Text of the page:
On the Parasympathetic Nervous System “PSNS” branch of the Autonomic “ANS”, stimulating the vagus nerve sends acetylcholine (acetylcholine plays a part in learning and memory) throughout the body, not only making us feel relaxed, but reducing inflammation. The vagus nerve is a very long nerve running from the hypothalamus area and interfaces with parasympathetic control of the heart and digestive tract. Studies of the ANS during breathing reveal that inhalation stimulates the Sympathetic Nervous System “SNS” while exhalation stimulates the vagus nerve and thus the PSNS. The vagus nerve can be stimulated by conscious breathing, yoga, and emotional and positive mental frameworks and has been shown to have an anti-inflammatory effect.
Cyclic alternating pattern “CAP” is the EEG marker of unstable sleep. CAP can appear spontaneously in non-REM sleep, but it can occur also in association with identifiable sleep pathologies. CAP involves not only cerebral activities during sleep, but paces, and is thought to be reciprocally influenced by ongoing autonomic and motor functions. While CAP causes fragmented sleep which has been shown to increase SNS, HPA activity, and inflammation, it is also believed that increase chronic activation of the SNS could increase CAP. Several articles postulate that shallow non-diaphragmatic breathing could increase sympathetic tone, and it would follow that CAPs may be increased. It is also plausible that deeper, slower, diaphragmatic breathing (with exhales longer than inhales) would stimulate PSNS by way of the vagus and acetylcholine release.
In patients with Functional Somatic Syndrome “FSS” and Anxiety Disorders, Sleep Disordered Breathing “SDB” serves as a chronic physical stress or “allostatic challenge”. This activates the hypothalamic-pituitary-adrenal (HPA) axis and causes the symptoms of FSS and anxiety disorders as a manifestation of chronic allostatic challenge.
It is very plausible that poor breathing during the day can create a chronic physical stress or “allostatic challenge”, similar to that seen with SDB. Activation of the HPA axis, increased sympathetic activity, and sleep fragmentation can increase CAP which further impairs sleep quality and may even be causally related to the many FSS conditions as well as Anxiety Disorders.
Finally, one should consider that the peripheral vascular effects of sympathetic activation can be significantly improved by nasal breathing which increases the production of nitric oxide and thus relaxes the blood vessels.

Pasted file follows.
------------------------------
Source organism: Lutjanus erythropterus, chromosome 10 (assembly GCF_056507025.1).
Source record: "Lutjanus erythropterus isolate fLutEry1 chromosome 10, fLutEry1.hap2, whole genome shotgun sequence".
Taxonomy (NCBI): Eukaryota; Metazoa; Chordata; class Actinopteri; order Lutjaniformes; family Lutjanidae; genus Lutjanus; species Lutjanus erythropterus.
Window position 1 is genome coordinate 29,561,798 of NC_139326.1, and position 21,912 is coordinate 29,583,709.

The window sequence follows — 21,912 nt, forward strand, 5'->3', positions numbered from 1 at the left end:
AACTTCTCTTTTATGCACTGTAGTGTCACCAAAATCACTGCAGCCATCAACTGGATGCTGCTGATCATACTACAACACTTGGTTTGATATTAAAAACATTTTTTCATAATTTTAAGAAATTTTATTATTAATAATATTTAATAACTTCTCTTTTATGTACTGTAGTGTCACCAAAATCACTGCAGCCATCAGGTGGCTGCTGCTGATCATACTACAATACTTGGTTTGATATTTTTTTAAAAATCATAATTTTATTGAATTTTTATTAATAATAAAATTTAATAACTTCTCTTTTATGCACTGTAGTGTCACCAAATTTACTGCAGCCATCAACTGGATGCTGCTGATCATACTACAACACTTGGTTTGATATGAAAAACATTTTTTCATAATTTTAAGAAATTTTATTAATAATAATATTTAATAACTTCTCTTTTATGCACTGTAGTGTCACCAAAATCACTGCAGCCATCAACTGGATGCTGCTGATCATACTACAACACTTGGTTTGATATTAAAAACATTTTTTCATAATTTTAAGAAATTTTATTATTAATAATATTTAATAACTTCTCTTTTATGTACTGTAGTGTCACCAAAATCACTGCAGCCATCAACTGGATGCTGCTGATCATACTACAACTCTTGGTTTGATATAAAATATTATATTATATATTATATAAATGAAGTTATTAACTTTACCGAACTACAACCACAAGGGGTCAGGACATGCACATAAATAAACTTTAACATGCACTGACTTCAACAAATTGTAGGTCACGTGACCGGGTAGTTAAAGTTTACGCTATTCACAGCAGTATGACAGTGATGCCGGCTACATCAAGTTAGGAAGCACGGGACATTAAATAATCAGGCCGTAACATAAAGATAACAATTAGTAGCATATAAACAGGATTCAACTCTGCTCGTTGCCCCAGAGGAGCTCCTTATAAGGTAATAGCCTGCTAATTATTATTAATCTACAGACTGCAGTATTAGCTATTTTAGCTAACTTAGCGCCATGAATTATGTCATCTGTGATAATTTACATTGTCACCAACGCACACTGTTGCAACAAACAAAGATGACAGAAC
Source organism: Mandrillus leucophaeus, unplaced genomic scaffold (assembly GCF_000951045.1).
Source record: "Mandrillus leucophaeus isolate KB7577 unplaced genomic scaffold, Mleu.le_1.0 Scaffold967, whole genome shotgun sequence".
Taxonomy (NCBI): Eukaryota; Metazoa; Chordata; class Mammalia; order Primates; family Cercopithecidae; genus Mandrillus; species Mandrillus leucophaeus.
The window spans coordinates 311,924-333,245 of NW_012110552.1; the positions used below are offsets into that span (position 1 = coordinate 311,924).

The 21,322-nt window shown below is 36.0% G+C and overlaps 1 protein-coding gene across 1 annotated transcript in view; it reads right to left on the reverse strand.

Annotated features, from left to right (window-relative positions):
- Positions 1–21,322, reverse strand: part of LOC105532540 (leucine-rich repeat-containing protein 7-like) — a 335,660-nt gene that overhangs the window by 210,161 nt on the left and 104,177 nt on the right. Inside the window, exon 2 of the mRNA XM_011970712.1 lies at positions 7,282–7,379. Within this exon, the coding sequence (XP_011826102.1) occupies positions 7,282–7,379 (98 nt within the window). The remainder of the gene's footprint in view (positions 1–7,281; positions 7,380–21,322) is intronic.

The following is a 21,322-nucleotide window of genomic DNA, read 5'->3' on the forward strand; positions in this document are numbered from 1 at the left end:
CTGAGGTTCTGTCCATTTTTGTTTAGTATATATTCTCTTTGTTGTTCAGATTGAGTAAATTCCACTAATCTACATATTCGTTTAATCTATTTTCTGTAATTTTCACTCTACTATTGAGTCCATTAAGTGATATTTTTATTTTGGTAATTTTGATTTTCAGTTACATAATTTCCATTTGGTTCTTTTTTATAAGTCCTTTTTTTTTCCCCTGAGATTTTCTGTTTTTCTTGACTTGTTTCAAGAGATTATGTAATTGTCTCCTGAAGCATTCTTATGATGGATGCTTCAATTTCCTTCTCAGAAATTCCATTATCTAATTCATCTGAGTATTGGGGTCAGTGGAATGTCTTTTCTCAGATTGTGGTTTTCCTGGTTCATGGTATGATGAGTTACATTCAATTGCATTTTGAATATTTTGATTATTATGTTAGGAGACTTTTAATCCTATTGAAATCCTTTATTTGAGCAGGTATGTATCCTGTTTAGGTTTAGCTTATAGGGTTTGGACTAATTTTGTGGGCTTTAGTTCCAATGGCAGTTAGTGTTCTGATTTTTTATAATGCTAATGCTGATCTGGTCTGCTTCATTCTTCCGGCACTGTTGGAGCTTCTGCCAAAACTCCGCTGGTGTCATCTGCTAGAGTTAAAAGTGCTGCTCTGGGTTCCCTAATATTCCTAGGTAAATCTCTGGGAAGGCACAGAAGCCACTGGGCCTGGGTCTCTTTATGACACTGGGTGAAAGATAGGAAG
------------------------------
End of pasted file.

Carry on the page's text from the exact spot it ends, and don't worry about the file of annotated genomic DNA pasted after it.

More research is needed on this very important topic. In the meantime, breath slow and deep through your nose to stimulate the vagus nerve, turn on the PSNS, and reduce cortisol. This “yoga style” of breathing may help you sleep better at night.
March 5th, 2018
With Sleep Awareness Week 2018 coming up soon, we thought this video on how lack of sleep can affect you - whether you work the night shift, snore too loud (or your partner does) or have a sleeping disorder.
Dr. Lamberg was recently named Best of Long Island for his Sleep Care Center in Northport. If you or anyone you know is not waking up refreshed or is experiencing lack of sleep, please call to reserve a consultation. Sleep Deprivation is nothing to laugh at!
You know lack of sleep can make you grumpy and foggy. You may not know what it can
do to your sex life, memory, health, looks, and even ability to lose weight. Here are 10
surprising -- and serious -- effects of sleep loss.
1. Sleepiness Causes Accidents
Sleep deprivation was a factor in some of the biggest disasters in recent history: the
1979 nuclear accident at Three Mile Island, the massive Exxon Valdez oil spill, the 1986
nuclear meltdown at Chernobyl, and others.
But sleep loss is also a big public safety hazard every day on the road. Drowsiness can
slow reaction time as much as driving drunk. The National Highway Traffic Safety
Administration estimates that fatigue is a cause in 100,000 auto crashes and 1,550
crash-related deaths a year in the U.S. The problem is greatest among people under 25
Studies show that sleep loss and poor-quality sleep also lead to accidents and injuries
on the job. In one study, workers who complained about excessive daytime sleepiness
had significantly more work accidents, particularly repeated work accidents. They also
had more sick days per accident.
2. Sleep Loss Dumbs You Down
Sleep plays a critical role in thinking and learning. Lack of sleep hurts these cognitive
processes in many ways. First, it impairs attention, alertness, concentration, reasoning,
and problem solving. This makes it more difficult to learn efficiently.
Second, during the night, various sleep cycles play a role in “consolidating” memories in
the mind. If you don’t get enough sleep, you won’t be able to remember what you
learned and experienced during the day.
3. Sleep Deprivation Can Lead to Serious Health Problems
Sleep disorders and chronic sleep loss can put you at risk for:
High blood pressure
According to some estimates, 90% of people with insomnia -- a sleep disorder